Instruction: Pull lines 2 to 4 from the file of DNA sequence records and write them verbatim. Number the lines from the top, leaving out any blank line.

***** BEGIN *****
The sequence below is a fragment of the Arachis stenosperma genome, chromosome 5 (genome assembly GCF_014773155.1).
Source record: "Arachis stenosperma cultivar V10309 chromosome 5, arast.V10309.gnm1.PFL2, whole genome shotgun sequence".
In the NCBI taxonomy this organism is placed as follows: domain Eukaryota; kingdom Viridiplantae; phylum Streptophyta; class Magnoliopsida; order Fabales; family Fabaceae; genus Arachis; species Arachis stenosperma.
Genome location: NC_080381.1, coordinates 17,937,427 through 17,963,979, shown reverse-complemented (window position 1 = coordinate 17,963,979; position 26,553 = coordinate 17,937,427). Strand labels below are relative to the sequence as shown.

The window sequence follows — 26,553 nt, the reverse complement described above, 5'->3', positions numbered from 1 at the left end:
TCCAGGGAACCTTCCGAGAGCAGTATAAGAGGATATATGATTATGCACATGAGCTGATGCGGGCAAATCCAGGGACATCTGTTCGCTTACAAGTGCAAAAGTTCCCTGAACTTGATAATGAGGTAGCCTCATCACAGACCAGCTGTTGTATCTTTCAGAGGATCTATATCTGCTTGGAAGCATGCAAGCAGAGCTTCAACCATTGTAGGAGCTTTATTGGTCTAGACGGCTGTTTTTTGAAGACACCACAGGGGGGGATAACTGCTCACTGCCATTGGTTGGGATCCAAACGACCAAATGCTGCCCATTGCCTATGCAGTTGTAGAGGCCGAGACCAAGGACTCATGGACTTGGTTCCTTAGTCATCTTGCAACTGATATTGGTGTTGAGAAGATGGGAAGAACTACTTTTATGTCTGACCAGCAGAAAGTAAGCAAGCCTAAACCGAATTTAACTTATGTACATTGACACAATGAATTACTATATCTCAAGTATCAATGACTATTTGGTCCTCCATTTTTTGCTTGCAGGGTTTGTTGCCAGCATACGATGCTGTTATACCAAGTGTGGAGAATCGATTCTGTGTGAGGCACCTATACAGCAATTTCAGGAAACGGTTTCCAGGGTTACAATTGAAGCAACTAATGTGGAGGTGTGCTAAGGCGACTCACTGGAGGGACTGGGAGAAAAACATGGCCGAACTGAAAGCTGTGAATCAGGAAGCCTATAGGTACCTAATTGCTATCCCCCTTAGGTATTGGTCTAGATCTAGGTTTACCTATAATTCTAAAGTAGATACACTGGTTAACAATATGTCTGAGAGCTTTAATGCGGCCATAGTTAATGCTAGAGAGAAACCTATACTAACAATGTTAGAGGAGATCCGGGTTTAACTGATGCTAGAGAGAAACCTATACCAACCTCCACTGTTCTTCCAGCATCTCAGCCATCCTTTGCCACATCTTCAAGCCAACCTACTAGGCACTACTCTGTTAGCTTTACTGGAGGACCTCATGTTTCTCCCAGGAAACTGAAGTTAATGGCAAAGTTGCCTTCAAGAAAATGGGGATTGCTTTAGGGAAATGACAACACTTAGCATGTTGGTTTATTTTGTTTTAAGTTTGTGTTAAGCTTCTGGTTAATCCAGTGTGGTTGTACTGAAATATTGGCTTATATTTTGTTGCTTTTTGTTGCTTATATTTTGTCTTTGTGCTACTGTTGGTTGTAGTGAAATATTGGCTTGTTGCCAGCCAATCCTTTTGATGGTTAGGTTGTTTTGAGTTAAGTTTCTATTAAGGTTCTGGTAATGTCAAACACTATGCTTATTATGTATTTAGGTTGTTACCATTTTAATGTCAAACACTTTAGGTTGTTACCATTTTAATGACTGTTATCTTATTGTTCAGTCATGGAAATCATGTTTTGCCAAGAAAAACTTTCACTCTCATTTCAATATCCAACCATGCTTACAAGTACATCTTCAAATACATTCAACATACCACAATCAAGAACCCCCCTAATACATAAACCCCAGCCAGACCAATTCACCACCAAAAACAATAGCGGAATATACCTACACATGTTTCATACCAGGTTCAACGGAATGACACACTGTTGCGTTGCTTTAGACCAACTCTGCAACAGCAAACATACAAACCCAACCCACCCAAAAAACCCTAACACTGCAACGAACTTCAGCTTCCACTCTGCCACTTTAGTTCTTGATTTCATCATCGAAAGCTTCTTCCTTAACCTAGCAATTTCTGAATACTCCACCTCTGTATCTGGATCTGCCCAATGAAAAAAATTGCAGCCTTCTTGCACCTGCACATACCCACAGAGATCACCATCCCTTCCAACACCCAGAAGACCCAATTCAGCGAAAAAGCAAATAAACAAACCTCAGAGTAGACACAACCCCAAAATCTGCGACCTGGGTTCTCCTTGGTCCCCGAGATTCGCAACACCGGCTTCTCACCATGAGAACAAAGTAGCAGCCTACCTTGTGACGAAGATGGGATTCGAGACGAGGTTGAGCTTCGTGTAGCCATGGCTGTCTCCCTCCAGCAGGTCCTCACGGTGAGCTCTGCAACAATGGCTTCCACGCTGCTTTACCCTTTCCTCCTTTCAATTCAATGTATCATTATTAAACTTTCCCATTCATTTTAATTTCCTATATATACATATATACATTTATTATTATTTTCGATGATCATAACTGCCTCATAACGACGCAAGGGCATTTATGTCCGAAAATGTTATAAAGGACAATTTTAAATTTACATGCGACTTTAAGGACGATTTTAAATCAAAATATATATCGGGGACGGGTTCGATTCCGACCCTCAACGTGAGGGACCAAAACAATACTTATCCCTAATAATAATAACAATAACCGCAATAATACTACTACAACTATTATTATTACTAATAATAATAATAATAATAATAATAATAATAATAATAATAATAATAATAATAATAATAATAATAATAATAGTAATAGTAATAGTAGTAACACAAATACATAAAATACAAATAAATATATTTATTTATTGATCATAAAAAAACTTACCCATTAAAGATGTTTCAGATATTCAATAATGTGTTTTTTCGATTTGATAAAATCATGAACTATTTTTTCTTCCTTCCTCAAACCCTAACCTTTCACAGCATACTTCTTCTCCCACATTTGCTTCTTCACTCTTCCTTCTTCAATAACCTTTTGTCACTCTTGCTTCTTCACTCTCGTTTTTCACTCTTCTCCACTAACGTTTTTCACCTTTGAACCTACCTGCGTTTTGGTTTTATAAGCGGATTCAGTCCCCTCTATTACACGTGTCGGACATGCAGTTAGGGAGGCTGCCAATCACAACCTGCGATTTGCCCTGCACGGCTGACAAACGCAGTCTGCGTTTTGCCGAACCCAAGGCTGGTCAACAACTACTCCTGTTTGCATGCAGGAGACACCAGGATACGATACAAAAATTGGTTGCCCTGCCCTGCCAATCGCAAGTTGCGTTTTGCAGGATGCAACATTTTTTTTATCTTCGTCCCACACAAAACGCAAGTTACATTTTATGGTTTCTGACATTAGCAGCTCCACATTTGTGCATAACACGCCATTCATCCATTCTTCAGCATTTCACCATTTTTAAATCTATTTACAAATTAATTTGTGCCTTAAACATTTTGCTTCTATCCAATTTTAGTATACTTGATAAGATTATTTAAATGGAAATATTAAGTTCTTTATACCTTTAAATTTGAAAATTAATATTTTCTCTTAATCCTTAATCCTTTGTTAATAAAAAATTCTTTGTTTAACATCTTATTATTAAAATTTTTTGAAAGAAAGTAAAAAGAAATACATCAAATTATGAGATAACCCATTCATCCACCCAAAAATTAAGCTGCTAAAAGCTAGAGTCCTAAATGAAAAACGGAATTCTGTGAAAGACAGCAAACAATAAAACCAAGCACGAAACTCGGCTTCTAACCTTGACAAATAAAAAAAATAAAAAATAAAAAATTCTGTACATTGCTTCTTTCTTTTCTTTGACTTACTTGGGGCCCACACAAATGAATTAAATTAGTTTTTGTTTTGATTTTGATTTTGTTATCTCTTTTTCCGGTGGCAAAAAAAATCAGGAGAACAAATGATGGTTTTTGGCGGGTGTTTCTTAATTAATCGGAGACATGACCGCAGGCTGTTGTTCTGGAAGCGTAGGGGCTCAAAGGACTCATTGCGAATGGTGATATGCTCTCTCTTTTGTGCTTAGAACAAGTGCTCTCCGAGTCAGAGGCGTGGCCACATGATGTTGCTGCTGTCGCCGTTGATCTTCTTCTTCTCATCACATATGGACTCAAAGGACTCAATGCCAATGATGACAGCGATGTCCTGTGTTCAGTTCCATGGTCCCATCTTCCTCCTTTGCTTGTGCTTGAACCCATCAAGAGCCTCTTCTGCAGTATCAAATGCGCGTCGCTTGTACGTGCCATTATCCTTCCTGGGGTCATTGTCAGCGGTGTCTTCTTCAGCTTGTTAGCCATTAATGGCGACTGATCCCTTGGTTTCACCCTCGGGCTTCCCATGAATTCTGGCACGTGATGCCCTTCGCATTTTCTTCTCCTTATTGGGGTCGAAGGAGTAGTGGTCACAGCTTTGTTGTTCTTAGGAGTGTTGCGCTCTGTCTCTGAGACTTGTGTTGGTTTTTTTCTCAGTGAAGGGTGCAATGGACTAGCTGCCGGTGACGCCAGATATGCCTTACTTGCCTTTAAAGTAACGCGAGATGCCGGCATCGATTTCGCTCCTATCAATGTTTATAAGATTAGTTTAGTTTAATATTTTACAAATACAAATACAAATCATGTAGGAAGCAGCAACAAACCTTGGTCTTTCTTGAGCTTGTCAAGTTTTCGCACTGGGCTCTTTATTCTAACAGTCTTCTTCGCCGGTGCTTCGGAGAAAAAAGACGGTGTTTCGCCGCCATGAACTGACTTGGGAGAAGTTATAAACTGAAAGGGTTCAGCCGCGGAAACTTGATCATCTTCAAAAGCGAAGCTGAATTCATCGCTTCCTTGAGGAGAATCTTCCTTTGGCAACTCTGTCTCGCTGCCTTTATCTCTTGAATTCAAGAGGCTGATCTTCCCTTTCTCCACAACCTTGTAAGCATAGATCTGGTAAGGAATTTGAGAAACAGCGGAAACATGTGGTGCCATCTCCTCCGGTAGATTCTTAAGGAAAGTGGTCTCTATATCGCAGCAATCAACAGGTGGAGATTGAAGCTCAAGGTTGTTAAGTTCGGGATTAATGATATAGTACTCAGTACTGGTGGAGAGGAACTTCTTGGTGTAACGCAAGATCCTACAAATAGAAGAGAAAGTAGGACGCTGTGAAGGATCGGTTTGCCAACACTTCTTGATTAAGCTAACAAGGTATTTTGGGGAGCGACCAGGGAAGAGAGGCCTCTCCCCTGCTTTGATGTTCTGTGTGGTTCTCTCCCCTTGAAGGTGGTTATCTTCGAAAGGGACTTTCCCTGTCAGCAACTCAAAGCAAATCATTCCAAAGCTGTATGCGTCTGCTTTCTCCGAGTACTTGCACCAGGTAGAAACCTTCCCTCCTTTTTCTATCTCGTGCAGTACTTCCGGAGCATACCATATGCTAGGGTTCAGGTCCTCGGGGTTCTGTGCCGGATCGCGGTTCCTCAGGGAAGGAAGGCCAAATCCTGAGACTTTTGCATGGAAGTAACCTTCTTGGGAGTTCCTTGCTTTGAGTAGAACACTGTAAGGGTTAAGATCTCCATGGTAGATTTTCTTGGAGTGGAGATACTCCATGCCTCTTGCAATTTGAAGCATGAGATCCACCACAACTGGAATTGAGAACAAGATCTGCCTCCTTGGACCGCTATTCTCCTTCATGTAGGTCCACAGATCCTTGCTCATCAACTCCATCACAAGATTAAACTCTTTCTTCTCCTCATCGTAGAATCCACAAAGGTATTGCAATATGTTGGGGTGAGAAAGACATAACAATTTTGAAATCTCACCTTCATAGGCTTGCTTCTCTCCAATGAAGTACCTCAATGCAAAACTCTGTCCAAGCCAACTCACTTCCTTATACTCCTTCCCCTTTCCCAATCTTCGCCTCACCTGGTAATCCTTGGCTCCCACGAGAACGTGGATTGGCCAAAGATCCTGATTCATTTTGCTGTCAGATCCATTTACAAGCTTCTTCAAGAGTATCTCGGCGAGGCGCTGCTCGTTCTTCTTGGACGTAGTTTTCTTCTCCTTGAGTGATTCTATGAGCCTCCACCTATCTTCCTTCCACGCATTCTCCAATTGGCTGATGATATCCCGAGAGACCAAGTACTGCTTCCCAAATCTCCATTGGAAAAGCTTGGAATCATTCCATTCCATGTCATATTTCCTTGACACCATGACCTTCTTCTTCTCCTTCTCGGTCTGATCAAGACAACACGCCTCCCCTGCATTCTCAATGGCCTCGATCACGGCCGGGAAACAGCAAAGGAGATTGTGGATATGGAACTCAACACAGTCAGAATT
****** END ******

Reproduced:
Source record: "Arachis stenosperma cultivar V10309 chromosome 5, arast.V10309.gnm1.PFL2, whole genome shotgun sequence".
In the NCBI taxonomy this organism is placed as follows: domain Eukaryota; kingdom Viridiplantae; phylum Streptophyta; class Magnoliopsida; order Fabales; family Fabaceae; genus Arachis; species Arachis stenosperma.
Genome location: NC_080381.1, coordinates 17,937,427 through 17,963,979, shown reverse-complemented (window position 1 = coordinate 17,963,979; position 26,553 = coordinate 17,937,427). Strand labels below are relative to the sequence as shown.